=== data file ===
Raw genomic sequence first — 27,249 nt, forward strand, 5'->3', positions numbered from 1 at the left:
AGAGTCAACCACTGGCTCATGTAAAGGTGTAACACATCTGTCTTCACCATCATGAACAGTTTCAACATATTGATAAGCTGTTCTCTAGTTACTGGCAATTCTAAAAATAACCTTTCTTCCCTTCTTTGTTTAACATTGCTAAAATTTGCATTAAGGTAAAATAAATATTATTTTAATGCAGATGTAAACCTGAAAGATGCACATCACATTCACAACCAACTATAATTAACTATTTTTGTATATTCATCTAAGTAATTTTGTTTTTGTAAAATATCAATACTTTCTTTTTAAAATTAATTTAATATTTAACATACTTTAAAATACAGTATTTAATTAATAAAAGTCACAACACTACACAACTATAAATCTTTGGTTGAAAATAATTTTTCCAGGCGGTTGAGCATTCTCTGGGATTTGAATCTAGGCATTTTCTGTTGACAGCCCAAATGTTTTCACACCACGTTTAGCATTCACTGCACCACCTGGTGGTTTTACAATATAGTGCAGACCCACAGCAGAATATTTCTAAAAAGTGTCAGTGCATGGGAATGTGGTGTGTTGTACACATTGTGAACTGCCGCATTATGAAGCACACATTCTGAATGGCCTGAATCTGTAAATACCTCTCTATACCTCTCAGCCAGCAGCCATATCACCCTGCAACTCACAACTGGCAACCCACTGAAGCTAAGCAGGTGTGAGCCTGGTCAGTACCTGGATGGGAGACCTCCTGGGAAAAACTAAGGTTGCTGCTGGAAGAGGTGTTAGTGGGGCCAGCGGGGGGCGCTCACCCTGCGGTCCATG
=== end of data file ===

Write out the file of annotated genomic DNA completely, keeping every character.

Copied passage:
Raw genomic sequence first — 27,249 nt, forward strand, 5'->3', positions numbered from 1 at the left:
AGAGTCAACCACTGGCTCATGTAAAGGTGTAACACATCTGTCTTCACCATCATGAACAGTTTCAACATATTGATAAGCTGTTCTCTAGTTACTGGCAATTCTAAAAATAACCTTTCTTCCCTTCTTTGTTTAACATTGCTAAAATTTGCATTAAGGTAAAATAAATATTATTTTAATGCAGATGTAAACCTGAAAGATGCACATCACATTCACAACCAACTATAATTAACTATTTTTGTATATTCATCTAAGTAATTTTGTTTTTGTAAAATATCAATACTTTCTTTTTAAAATTAATTTAATATTTAACATACTTTAAAATACAGTATTTAATTAATAAAAGTCACAACACTACACAACTATAAATCTTTGGTTGAAAATAATTTTTCCAGGCGGTTGAGCATTCTCTGGGATTTGAATCTAGGCATTTTCTGTTGACAGCCCAAATGTTTTCACACCACGTTTAGCATTCACTGCACCACCTGGTGGTTTTACAATATAGTGCAGACCCACAGCAGAATATTTCTAAAAAGTGTCAGTGCATGGGAATGTGGTGTGTTGTACACATTGTGAACTGCCGCATTATGAAGCACACATTCTGAATGGCCTGAATCTGTAAATACCTCTCTATACCTCTCAGCCAGCAGCCATATCACCCTGCAACTCACAACTGGCAACCCACTGAAGCTAAGCAGGTGTGAGCCTGGTCAGTACCTGGATGGGAGACCTCCTGGGAAAAACTAAGGTTGCTGCTGGAAGAGGTGTTAGTGGGGCCAGCGGGGGGCGCTCACCCTGCGGTCCATG